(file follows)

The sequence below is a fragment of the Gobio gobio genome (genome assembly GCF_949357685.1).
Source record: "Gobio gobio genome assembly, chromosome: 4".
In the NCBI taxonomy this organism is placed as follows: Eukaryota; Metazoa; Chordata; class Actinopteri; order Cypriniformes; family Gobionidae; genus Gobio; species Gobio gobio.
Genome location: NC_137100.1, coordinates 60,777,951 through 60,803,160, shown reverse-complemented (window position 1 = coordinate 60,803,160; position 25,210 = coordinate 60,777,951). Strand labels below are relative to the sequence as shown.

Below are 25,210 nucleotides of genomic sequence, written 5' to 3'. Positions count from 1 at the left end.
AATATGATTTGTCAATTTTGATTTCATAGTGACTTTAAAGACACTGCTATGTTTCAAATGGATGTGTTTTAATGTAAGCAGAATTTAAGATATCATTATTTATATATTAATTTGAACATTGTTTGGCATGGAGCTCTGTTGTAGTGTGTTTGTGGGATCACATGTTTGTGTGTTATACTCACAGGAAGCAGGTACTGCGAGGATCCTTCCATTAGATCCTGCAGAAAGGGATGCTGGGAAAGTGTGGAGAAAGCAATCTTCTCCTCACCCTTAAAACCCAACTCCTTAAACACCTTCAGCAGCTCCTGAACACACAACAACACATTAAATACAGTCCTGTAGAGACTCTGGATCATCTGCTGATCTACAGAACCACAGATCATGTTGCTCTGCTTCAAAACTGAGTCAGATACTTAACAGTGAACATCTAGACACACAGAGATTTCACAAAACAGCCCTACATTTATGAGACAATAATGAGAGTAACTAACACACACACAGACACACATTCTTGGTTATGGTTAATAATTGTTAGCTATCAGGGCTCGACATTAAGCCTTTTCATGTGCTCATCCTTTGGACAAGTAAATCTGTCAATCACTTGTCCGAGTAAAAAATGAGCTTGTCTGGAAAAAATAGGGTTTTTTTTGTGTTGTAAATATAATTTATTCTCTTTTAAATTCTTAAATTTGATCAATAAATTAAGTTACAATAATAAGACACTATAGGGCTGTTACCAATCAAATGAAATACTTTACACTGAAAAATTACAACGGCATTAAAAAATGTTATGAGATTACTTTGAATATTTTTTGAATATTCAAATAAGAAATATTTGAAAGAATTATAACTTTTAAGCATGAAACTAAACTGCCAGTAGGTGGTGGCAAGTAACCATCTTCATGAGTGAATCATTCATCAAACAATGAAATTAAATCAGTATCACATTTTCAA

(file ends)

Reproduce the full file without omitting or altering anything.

The sequence below is a fragment of the Gobio gobio genome (genome assembly GCF_949357685.1).
Source record: "Gobio gobio genome assembly, chromosome: 4".
In the NCBI taxonomy this organism is placed as follows: Eukaryota; Metazoa; Chordata; class Actinopteri; order Cypriniformes; family Gobionidae; genus Gobio; species Gobio gobio.
Genome location: NC_137100.1, coordinates 60,777,951 through 60,803,160, shown reverse-complemented (window position 1 = coordinate 60,803,160; position 25,210 = coordinate 60,777,951). Strand labels below are relative to the sequence as shown.

Below are 25,210 nucleotides of genomic sequence, written 5' to 3'. Positions count from 1 at the left end.
AATATGATTTGTCAATTTTGATTTCATAGTGACTTTAAAGACACTGCTATGTTTCAAATGGATGTGTTTTAATGTAAGCAGAATTTAAGATATCATTATTTATATATTAATTTGAACATTGTTTGGCATGGAGCTCTGTTGTAGTGTGTTTGTGGGATCACATGTTTGTGTGTTATACTCACAGGAAGCAGGTACTGCGAGGATCCTTCCATTAGATCCTGCAGAAAGGGATGCTGGGAAAGTGTGGAGAAAGCAATCTTCTCCTCACCCTTAAAACCCAACTCCTTAAACACCTTCAGCAGCTCCTGAACACACAACAACACATTAAATACAGTCCTGTAGAGACTCTGGATCATCTGCTGATCTACAGAACCACAGATCATGTTGCTCTGCTTCAAAACTGAGTCAGATACTTAACAGTGAACATCTAGACACACAGAGATTTCACAAAACAGCCCTACATTTATGAGACAATAATGAGAGTAACTAACACACACACAGACACACATTCTTGGTTATGGTTAATAATTGTTAGCTATCAGGGCTCGACATTAAGCCTTTTCATGTGCTCATCCTTTGGACAAGTAAATCTGTCAATCACTTGTCCGAGTAAAAAATGAGCTTGTCTGGAAAAAATAGGGTTTTTTTTGTGTTGTAAATATAATTTATTCTCTTTTAAATTCTTAAATTTGATCAATAAATTAAGTTACAATAATAAGACACTATAGGGCTGTTACCAATCAAATGAAATACTTTACACTGAAAAATTACAACGGCATTAAAAAATGTTATGAGATTACTTTGAATATTTTTTGAATATTCAAATAAGAAATATTTGAAAGAATTATAACTTTTAAGCATGAAACTAAACTGCCAGTAGGTGGTGGCAAGTAACCATCTTCATGAGTGAATCATTCATCAAACAATGAAATTAAATCAGTATCACATTTTCAA